INKED: Students reflect on life with tattoos


Senior Brian Kosek received his tattoo at Downers Grove Tattoo from his artist named Jessica.

Natalie White, Editor-In-Chief

Senior Gonzalo Alvarado walks into Downers Grove tattoo with 20 dollars less than the agreed upon price for his tattoo. He hasn’t told anyone, but he hopes to get the death dates of his mother and grandmother across his chest in roman numerals. Luckily for him, his artist is having a good day, believes his tattoo is meaningful and decides to give him a discount.

Alvarado didn’t want anyone to influence his opinion on what would remain on the body forever. When he went back home, his family loved the tribute he has paid to the important women in his life. During wrestling, Alvarado believes his tattoos intimidate his opponents, but on the beach strangers greet him with compliments.

“I really wanted a tattoo. But I went alone because I didn’t want anyone’s opinion except mine and I would just wait and see what happens after,” Alvarado said.

On the opposite side, Alvarado gave himself a stick and poke tattoo of a banana on his upper thigh that held no meaning. Now it reminds him of the person he was with, but at the time it was just a random practice tattoo. However, he said it didn’t hurt any more than a regular tattoo and he does not regret it at all.

“Every time I was poking [the skin] I could hear it popping and it did not feel good,” Alvarado said.

As seniors turn 18, some choose to get tattoos shortly after their birthday. However, senior Hailey Ramirez’s family maintains a tradition of getting tattoos on their 16th birthday. She chose to get a rose inside of a box in between her shoulder blades. Ramirez feels she gets more judgement for the fact that it has no meaning rather than the fact she got it at 16.

“Everyone asked what the meaning is usually behind your tattoos and sometimes you just get them because you want them. I feel like people did judge me a little bit,” Ramirez said.

After her 18th birthday, Ramirez decided to get two more tattoos. One is a matching black and white rainbow tattoo with her mother who has matching tattoos with all of her children.

“It’ll make her think of me and it shows that she supports me and my lifestyle. I feel like now being a senior everyone gets tattoos so I don’t think [I got as much judgement for that one],” Ramirez said.

The other holds more personal meaning to Ramirez. “La vie est belle”, or life is beautiful, is tattooed across her rib cage. While the most painful of all three, it serves Ramirez with an important daily reminder.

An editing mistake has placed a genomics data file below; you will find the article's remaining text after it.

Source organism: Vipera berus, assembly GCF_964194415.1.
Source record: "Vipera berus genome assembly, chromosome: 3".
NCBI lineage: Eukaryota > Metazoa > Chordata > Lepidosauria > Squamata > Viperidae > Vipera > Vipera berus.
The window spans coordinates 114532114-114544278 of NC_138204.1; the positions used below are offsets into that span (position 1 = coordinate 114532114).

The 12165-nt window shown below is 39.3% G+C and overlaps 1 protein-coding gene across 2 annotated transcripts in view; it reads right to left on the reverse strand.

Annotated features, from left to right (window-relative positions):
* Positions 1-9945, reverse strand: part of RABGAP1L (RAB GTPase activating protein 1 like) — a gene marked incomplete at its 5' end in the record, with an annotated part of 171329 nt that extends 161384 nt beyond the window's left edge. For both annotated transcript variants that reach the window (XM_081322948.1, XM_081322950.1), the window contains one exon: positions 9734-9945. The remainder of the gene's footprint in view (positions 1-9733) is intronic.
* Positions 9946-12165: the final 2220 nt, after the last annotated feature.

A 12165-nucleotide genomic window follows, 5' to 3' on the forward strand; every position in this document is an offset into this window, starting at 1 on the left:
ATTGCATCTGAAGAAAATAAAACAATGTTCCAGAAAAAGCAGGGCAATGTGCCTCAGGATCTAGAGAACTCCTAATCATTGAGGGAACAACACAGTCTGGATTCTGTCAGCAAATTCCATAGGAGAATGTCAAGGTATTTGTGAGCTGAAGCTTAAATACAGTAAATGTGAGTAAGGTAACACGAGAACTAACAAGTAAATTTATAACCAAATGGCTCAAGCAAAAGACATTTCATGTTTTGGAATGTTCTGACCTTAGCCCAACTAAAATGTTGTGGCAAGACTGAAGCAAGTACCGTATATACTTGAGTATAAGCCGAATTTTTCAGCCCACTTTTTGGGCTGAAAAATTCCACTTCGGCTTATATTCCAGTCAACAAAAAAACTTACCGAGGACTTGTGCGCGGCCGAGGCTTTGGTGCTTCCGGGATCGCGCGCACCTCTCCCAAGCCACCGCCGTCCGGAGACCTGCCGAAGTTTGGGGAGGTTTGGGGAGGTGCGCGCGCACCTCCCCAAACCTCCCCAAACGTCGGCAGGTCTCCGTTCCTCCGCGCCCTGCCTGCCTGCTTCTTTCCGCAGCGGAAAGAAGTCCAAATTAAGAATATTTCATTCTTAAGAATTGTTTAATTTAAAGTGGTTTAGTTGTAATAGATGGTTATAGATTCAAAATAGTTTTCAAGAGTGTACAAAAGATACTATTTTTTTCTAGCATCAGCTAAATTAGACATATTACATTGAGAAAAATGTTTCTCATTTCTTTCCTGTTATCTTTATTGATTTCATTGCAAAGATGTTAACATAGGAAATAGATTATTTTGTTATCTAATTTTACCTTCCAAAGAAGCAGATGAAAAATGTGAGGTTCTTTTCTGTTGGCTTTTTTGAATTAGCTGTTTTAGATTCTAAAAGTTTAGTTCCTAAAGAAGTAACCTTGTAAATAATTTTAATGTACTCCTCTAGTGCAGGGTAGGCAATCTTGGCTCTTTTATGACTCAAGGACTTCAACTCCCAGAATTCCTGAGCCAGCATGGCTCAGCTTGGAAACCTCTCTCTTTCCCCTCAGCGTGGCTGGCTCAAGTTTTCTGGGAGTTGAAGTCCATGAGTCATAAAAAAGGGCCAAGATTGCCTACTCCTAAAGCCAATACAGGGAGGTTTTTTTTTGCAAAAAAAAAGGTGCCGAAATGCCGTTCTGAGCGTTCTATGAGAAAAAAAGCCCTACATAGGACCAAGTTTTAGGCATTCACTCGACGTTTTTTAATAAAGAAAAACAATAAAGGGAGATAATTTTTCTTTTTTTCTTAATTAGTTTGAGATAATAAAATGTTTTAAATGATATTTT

“It’s something to think about if you’re sad and you think the world is ending and you’re just being dramatic. You just have to ground yourself and step back and realize that everything’s going to work out and that life is beautiful and it’s not out to get you or anything,” Ramirez said.

Senior Brian Kosek’s tattoo of a skeleton with a leaf halo is highly visible on the underside of his left forearm. While many see it daily, he tells people it has no meaning. Kosek told The Omega there is a secret meaning, but would like to keep it to himself.

“I think I get a weird reaction because people think it’s going to be on your body forever so it has to have meaning,” Kosek said. “I don’t really care what people think about it because I like where it is, I like how it is and I like what it means and if other people don’t like it that’s their choice. I think people’s opinions of me have changed but I don’t mind that much.”

Senior Emily Bollinger’s stick out more than others as five inch long treble and bass clefs on both wrists are hard to hide, but she doesn’t try to hide them either. They remind her of her love for music and allow it to be a part of her forever. She would disagree with anyone who says getting a tattoo is not painful.

“I feel like people have a certain respect for music and academics, so people understand it and I don’t really feel judgement,” Bollinger said.

While each tattoo design differs, all interviewed agreed they would like to get more tattoos in the future. They hope that people who want to get a tattoo think often about the design, but also about their tattoo artist.

“I think that everyone’s entitled to their own personal opinion because obviously there are tattoos that I’m going to look at and I’m going to be like why did you get that on yourself. But, it’s all open to people’s expression and what they feel and how they want to look in my opinion,” Ramirez said.